13 December 2006

Put your story on a diet

We just had our production meeting last night and the results are great: Seven wonderful stories to look forward to in January. A couple are from unpublished authors. That's the best email to write as an editor, knowing you're making someone's dream come true.

What kinds of stories did we pick? Several seemed to speak to the times, indirectly: the war, terrorism, race relations. One amusing story contains unwanted guests--maybe we were subconsiously thinking of the upcoming holidays?

Overall, I noticed a theme in our conversation, even about the stories we did pick. They all could be shorter. I've written this here before, but a solid rule during editing is to cut ten percent. (I'm not making it up: Stephen King, for one, said an editor told him that early on and he's always followed the advice--obviously to great advantage.) This exercise belongs in a later revision, when you're quite sure what you're trying to say. Then, search out ways to be concise. Eliminate adverbs and maybe even adjectives. Study your descriptions. What purpose do they serve? Do they propel the plot and character development, or only ground the reader so we're not floating in space? Good descriptions do all three.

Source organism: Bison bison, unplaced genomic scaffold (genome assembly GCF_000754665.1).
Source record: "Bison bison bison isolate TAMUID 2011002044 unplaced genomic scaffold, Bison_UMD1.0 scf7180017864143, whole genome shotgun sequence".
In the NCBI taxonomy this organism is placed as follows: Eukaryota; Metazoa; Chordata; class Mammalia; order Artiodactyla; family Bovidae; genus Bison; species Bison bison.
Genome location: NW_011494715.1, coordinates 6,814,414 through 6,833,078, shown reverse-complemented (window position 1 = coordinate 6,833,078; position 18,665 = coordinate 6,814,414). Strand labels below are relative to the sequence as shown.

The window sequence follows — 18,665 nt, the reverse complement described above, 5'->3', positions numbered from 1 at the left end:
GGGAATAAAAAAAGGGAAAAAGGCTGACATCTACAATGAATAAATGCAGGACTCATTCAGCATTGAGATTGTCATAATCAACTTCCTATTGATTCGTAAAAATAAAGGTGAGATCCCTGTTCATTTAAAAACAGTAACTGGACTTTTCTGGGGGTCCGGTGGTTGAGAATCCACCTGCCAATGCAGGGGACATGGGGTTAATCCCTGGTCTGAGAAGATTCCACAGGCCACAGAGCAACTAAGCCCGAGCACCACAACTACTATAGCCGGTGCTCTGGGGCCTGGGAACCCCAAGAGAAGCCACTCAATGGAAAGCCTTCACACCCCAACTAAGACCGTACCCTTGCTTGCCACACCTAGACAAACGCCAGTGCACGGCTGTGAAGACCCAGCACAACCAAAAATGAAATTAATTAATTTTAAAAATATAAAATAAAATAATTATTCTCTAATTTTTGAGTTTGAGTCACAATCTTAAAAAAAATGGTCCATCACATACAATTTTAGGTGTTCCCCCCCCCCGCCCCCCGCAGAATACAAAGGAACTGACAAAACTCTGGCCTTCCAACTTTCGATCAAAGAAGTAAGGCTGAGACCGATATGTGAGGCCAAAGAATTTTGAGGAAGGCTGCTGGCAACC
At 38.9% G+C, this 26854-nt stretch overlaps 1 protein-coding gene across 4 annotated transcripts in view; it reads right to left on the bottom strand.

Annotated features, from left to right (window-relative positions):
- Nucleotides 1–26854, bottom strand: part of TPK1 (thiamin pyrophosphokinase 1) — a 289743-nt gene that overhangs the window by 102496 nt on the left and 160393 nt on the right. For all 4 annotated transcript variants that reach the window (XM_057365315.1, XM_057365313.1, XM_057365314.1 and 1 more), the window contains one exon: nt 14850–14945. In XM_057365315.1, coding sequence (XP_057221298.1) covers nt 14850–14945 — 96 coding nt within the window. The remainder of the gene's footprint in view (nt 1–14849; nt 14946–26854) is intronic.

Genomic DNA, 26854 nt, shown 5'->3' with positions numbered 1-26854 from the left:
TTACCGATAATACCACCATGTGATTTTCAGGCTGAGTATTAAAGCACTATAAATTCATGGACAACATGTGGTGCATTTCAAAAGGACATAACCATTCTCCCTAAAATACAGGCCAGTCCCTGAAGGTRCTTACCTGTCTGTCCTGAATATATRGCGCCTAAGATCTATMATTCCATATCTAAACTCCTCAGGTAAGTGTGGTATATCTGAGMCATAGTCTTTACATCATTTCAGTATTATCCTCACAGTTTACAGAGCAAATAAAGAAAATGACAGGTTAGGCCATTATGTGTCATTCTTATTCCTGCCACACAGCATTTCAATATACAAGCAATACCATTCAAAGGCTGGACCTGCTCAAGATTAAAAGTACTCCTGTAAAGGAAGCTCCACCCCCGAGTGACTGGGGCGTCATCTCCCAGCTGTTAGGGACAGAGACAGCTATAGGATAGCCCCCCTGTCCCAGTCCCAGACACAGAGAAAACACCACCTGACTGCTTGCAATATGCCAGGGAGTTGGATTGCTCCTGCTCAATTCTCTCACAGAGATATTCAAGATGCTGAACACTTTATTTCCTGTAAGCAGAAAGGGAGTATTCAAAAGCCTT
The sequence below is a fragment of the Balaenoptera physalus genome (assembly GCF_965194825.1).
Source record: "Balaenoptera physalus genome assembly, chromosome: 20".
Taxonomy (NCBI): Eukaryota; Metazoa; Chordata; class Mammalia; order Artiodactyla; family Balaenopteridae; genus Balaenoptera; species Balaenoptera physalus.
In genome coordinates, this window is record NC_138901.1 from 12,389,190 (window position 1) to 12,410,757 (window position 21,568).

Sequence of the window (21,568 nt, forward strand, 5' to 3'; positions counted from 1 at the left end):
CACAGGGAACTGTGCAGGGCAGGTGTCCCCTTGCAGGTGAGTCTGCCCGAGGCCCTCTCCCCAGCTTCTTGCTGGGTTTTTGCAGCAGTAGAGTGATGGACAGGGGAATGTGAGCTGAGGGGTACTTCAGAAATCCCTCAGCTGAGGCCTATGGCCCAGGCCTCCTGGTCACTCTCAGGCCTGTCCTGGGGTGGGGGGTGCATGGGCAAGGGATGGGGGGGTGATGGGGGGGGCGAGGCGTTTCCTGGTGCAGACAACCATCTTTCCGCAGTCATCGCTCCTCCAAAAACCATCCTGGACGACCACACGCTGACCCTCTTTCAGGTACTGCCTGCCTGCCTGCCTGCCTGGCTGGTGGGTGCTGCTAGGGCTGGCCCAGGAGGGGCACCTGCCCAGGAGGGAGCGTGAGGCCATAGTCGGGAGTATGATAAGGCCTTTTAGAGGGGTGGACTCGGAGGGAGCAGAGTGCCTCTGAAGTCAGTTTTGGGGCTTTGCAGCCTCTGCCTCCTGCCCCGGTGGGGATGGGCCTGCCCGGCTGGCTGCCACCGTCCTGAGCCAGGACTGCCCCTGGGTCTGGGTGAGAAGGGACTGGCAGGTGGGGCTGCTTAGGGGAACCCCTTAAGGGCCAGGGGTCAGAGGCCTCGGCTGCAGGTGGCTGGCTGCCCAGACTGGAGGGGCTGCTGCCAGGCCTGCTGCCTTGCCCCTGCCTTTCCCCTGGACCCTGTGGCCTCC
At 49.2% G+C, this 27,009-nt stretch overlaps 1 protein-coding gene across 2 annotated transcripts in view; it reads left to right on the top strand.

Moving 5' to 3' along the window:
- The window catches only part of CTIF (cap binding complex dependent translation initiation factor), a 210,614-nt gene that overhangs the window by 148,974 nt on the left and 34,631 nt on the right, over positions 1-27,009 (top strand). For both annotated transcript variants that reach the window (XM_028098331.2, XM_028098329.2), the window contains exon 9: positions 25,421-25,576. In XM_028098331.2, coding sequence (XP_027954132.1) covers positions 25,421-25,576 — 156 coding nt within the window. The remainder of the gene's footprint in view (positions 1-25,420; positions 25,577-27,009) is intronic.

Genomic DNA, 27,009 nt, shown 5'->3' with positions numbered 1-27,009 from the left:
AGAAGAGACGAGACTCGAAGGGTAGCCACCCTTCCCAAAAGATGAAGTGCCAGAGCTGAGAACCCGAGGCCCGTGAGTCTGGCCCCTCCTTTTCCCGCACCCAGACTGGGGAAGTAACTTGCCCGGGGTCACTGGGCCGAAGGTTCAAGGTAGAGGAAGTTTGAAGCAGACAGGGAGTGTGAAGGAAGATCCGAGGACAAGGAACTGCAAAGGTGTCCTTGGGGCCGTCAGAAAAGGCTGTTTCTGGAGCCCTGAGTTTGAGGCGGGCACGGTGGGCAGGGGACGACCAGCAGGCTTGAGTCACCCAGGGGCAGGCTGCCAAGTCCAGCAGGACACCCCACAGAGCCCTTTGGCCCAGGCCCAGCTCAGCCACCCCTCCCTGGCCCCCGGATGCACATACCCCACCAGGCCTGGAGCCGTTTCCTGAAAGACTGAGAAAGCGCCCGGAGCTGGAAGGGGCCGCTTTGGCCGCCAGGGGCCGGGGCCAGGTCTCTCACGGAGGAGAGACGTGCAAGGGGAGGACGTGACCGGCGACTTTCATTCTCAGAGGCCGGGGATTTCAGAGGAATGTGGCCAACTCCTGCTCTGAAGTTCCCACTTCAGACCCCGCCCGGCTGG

You might not make the ten percent, but in general every story needs cutting. The new year is coming; time to trim the fat.


Betsy Dornbusch said...

I agree, Betsy. Many of the stories needed to be shorter. This is especially true for an on-line magazine like Electric Spec. We suspect that most of our readers do not print out our stories, so we need to keep their attention on the screen, which means every word has to count!

lesleylsmith said...

I think the both of you may be thinking about New Years resolutions already! :) Hhm...I'm getting a story idea....